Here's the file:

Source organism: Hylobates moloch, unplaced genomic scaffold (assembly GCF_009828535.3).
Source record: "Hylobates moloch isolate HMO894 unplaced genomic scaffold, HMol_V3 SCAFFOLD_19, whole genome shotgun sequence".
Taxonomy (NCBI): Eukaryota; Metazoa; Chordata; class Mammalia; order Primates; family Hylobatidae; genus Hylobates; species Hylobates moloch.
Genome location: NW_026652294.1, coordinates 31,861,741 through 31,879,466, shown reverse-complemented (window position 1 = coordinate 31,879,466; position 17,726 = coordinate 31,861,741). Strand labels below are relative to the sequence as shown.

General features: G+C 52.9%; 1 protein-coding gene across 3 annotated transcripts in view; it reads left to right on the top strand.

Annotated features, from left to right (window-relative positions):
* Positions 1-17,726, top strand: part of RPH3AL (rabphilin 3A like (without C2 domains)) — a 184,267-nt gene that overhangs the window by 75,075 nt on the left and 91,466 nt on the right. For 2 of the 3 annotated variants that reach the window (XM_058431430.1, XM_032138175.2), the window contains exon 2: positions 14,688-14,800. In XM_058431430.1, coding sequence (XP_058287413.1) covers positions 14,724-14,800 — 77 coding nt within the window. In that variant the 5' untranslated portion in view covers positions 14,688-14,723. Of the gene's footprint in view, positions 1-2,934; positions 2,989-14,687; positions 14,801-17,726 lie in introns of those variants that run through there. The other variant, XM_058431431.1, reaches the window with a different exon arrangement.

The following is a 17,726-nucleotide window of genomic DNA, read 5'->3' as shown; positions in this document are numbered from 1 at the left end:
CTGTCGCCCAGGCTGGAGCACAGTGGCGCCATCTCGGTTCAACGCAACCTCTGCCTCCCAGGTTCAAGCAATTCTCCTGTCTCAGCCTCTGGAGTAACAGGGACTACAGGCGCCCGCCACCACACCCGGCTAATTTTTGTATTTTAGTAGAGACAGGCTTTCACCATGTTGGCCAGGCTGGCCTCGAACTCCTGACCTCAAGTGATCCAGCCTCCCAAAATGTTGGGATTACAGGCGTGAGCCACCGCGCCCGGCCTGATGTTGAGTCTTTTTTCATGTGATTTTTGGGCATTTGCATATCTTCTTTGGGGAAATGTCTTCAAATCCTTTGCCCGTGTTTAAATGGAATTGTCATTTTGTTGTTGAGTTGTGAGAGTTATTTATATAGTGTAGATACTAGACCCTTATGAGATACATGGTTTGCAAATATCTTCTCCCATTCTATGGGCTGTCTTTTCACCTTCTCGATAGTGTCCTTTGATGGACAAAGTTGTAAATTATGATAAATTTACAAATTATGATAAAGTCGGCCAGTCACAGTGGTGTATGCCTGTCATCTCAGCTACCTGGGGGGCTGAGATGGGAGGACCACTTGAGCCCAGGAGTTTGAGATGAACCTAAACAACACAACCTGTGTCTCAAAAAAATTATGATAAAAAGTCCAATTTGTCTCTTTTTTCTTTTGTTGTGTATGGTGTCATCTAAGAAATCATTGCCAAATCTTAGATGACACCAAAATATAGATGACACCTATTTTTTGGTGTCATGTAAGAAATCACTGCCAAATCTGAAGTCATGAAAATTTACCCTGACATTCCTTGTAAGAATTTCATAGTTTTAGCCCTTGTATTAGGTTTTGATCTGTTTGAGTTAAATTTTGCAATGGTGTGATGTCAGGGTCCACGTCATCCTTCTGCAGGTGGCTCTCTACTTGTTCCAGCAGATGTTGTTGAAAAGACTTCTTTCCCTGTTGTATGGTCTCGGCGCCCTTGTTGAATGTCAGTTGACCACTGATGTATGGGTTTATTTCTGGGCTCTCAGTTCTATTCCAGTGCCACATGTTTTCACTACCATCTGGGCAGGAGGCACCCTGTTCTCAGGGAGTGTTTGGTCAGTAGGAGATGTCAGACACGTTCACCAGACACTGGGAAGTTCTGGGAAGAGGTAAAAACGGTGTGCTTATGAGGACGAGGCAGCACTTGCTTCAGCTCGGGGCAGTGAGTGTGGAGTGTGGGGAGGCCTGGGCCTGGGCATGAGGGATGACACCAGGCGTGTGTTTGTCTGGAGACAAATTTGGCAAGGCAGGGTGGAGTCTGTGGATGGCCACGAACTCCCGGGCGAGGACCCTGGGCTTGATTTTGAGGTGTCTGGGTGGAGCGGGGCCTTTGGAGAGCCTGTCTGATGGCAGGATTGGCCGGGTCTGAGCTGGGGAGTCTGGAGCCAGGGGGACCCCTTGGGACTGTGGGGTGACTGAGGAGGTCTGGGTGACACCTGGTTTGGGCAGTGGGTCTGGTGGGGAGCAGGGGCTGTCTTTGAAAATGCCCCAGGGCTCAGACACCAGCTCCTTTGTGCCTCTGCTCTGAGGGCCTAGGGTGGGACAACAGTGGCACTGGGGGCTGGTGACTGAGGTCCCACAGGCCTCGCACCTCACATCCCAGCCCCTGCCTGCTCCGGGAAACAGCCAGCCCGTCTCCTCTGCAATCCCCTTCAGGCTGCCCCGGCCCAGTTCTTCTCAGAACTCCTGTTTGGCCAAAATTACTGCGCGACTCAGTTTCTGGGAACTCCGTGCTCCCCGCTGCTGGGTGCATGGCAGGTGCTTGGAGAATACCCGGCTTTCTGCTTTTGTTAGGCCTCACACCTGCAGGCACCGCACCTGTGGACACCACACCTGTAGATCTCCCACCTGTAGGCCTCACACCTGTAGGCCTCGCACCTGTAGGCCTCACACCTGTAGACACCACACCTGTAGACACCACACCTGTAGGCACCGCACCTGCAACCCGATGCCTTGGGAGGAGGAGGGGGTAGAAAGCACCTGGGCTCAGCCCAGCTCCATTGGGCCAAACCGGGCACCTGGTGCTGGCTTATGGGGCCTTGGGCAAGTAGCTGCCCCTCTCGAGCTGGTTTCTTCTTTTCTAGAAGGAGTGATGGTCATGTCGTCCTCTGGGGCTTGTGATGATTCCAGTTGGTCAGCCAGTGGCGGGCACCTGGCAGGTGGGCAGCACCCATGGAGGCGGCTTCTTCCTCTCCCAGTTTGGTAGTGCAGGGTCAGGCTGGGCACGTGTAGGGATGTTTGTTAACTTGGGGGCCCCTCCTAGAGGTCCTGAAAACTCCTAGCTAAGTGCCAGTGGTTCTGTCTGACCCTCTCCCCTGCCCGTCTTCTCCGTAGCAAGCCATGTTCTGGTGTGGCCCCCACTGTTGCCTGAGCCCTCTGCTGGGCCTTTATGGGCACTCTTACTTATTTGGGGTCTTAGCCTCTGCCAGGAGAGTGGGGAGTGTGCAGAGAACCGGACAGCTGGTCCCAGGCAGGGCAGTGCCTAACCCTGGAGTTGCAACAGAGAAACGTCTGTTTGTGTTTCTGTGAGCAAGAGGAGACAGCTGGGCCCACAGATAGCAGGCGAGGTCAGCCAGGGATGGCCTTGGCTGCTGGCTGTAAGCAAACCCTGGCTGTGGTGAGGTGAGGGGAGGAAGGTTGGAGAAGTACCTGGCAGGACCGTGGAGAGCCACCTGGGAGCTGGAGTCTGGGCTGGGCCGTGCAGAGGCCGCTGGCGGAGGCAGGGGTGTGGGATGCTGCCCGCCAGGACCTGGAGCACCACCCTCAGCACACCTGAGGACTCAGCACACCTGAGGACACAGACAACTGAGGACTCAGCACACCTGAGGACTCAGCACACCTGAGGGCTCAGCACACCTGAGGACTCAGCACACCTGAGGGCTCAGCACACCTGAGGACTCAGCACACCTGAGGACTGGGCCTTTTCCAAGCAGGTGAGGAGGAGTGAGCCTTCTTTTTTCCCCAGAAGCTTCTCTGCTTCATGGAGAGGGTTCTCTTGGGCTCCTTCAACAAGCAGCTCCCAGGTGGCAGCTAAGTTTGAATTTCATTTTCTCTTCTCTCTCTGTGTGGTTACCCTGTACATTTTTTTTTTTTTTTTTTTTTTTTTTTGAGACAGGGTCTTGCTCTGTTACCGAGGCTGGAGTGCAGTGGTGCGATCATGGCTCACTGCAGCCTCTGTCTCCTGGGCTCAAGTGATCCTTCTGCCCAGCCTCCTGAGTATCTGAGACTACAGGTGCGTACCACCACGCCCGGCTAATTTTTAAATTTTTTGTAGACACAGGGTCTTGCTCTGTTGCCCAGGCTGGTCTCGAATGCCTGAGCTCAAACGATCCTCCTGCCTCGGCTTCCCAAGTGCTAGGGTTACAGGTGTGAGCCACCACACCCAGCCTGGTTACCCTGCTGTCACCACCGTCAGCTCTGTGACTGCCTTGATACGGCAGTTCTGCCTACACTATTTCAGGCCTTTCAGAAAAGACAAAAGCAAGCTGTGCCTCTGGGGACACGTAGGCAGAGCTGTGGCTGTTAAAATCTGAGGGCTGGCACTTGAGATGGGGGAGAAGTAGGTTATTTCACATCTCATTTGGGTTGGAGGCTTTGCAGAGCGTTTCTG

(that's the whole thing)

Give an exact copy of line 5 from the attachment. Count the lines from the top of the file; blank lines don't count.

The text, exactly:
General features: G+C 52.9%; 1 protein-coding gene across 3 annotated transcripts in view; it reads left to right on the top strand.